Memory analysis (sometimes called memory forensics) is a key part of Digital Forensics and Incident Response (DFIR) process for analyzing malware and exploits, but also for troubleshooting issues. If something can’t be found on disk, you’ll find it in memory because memory provides an exact state of a machine or device at a specific time.

Memory capture and analysis is an important step of DFIR before rebooting a machine or device because implants may not be persistent, as mentioned recently by Sen. Angus King.

Despite being a critical step, it’s often left out due to poor user experience, the required operating system internals knowledge, and reliance on manual operations because of the lack of automation.

This post presents important changes and new features that were implemented in Comae platform V2.0 Beta over the past year.

Moving to a New Cloud Provider

Previously, we were hosted on Azure. We’ve now moved to AWS and are cloud-agnostic, which required us to re-architecture the platform. One of the main reasons for choosing AWS was the AWS Marketplace, where we are planning to have the Comae platform available as a PaaS offering, in addition to a purely SaaS offering like we initially designed it. This will allow customers to deploy with ease and have more control over data collection, processing, and governance. But it will also help with procurement and billing requirements as that would be handled directly by AWS Marketplace.

Memory Analysis in Rust

The tools we use to analyze memory have been all rewritten from C++ to Rust. Rewriting software is a time-consuming process, but here’s why we think it was worth it for us.

With Rust, there is more confidence and control in the data processing because the language comes with great features for writing correct code: an expressive type system, the borrow checker, and so on. More importantly, you don’t really have to think about this, it happens naturally due to the way the language is designed. Once you’re comfortable with Rust, this doesn’t get in the way of writing code. Thanks to zero-cost abstractions and no GC, you don’t pay a performance penalty for this either. The ecosystem has many high-quality libraries and tools unlike other programming languages.

Rust also allows us to be platform-agnostic, which means more flexibility when it comes to packaging it as a web service, a serverless function, or a standalone command-line tool, for easy integration with customers and partners.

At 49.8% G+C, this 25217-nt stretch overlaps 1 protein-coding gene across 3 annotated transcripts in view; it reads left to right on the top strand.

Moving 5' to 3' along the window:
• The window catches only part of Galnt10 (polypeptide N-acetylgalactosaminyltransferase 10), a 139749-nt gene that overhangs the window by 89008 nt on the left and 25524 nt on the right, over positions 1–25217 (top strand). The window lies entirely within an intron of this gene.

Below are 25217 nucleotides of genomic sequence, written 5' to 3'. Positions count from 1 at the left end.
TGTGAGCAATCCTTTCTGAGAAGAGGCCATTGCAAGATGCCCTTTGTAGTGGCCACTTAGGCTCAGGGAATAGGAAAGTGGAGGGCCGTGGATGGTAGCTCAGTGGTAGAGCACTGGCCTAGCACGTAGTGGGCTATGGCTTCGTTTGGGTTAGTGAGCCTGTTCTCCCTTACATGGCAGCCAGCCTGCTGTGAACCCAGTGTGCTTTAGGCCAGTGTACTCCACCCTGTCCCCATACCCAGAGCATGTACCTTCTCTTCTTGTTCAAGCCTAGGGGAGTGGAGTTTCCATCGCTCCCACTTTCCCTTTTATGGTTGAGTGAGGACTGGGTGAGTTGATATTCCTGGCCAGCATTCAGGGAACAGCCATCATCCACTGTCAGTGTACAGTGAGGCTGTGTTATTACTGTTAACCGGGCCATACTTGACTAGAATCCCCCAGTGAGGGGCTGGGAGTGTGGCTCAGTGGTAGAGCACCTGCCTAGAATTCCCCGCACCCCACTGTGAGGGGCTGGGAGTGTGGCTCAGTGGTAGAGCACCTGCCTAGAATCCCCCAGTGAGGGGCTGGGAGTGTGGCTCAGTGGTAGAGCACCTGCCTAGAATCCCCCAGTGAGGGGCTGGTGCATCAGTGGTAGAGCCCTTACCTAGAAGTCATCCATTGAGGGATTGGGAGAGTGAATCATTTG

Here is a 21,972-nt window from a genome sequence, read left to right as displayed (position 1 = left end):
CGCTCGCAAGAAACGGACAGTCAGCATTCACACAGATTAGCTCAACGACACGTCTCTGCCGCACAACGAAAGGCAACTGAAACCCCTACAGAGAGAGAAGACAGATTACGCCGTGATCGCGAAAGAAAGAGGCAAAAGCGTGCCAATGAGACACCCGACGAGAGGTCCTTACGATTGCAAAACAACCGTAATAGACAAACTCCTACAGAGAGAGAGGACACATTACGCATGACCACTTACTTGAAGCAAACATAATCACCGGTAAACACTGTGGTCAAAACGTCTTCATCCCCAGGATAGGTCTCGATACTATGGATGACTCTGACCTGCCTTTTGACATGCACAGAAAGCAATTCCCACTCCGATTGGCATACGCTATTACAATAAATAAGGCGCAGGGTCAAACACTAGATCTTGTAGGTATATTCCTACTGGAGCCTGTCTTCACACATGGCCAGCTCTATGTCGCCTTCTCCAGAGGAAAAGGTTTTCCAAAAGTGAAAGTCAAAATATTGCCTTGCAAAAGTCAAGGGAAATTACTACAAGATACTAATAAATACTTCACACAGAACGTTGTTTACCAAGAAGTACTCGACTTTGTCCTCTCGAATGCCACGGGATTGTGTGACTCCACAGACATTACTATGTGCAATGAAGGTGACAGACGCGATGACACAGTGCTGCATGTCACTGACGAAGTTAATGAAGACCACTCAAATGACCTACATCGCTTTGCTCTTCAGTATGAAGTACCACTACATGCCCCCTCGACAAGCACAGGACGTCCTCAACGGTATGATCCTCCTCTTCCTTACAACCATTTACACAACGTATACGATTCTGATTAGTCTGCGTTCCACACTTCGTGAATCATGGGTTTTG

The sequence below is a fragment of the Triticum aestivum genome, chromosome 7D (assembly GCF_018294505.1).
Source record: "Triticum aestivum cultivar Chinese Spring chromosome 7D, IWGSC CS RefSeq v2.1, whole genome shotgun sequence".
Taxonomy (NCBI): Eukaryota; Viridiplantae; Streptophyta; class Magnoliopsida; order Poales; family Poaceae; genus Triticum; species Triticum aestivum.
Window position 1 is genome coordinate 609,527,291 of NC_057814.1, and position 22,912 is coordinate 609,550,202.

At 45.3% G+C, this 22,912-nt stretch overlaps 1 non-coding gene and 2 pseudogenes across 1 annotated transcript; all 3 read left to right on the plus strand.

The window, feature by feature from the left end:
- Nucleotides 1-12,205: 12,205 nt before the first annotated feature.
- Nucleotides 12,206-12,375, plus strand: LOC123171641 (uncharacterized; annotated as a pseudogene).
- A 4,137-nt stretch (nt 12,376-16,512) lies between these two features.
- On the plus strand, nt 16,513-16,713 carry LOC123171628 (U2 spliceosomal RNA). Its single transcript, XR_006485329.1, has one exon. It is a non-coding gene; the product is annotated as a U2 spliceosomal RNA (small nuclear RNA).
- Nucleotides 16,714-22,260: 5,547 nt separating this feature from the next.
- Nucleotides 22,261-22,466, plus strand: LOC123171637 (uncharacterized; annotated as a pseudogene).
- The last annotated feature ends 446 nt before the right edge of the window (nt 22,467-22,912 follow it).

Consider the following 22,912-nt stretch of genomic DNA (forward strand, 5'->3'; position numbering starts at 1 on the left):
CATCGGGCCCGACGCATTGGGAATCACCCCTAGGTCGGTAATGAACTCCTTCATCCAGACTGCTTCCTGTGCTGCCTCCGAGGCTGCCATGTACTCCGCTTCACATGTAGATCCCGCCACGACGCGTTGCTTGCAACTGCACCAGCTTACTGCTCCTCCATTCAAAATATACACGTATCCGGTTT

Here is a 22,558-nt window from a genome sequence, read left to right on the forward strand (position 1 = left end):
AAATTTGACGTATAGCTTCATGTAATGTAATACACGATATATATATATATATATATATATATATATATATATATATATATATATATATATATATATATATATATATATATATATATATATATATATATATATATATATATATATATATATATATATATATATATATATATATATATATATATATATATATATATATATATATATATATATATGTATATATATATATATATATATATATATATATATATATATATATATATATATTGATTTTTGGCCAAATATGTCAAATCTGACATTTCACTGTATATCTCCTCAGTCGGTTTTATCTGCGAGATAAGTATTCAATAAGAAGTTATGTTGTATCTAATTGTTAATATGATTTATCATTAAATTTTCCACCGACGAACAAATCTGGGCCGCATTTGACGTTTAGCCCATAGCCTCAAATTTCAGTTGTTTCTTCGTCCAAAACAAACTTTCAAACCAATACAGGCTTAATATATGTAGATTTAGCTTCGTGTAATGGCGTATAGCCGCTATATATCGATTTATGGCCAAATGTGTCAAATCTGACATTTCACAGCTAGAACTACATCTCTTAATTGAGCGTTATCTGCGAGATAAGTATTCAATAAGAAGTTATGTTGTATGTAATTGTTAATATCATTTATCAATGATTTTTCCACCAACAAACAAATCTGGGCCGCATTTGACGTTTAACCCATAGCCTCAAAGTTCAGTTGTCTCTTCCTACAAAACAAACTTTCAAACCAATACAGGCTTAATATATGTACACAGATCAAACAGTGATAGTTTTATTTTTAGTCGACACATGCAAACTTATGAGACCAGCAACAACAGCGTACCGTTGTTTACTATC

A Redesigned User Interface and Backend

The two main focus areas of this new version were:

  • A redesigned user experience with a strong emphasis on collaboration.
  • Better navigation and querying of data.

The new user experience offers a more insightful interface and also provides collaboration features (such as sharing and classification) for users who are part of a same organization or projects.

Data navigation and querying through the new user interface have also been a strong focus due to their importance for threat-hunting. Users can now search for IOCs within a snapshot, but also across multiple snapshots, machines, or projects.

A Structure-Aware Query Language for Memory and Playbooks

Data in memory is organized in a certain way. If we know the layout, we can analyze it. That’s exactly what our platform does.

Predefined queries limit the number of options available for analysis while the regex approach is often too slow or returns many false positives.

The new version of the platform introduces a way of searching memory through structure-aware queries. You can look at various top-level objects (processes, drivers, syscalls, etc.) and their sub-objects, combine queries using logic operators (&&, ||), and filter out results to only show the fields you’re interested in. The design goals of this language were to be generic and easy to use.

Here’s an example query:

    process.process_object.parent_process_id == 1 &&
    process.vad_object.file_name == "/usr/sbin/agetty"

This will go through all processes in the system and only return those matching the Where clause and only the fields listed in Select.

With these queries, users can build (and share) playbooks to look for malicious activity. The playbooks and the platform support MITRE ATT&CK labels, which makes it easier to navigate and classify them.

We also have a command-line interpreter that can evaluate these queries, so you can interactively explore memory. It works on both Linux and Windows dumps. The implementation doesn’t rely on any system APIs, which means you can run this utility on any OS.


If your organization is interested in trying out the new Comae memory analysis platform, you can now sign up for our closed beta here.

You can also reach us directly at if you have questions or if you want to meet up with our CEO Matt Suiche at BlackHat USA 2021.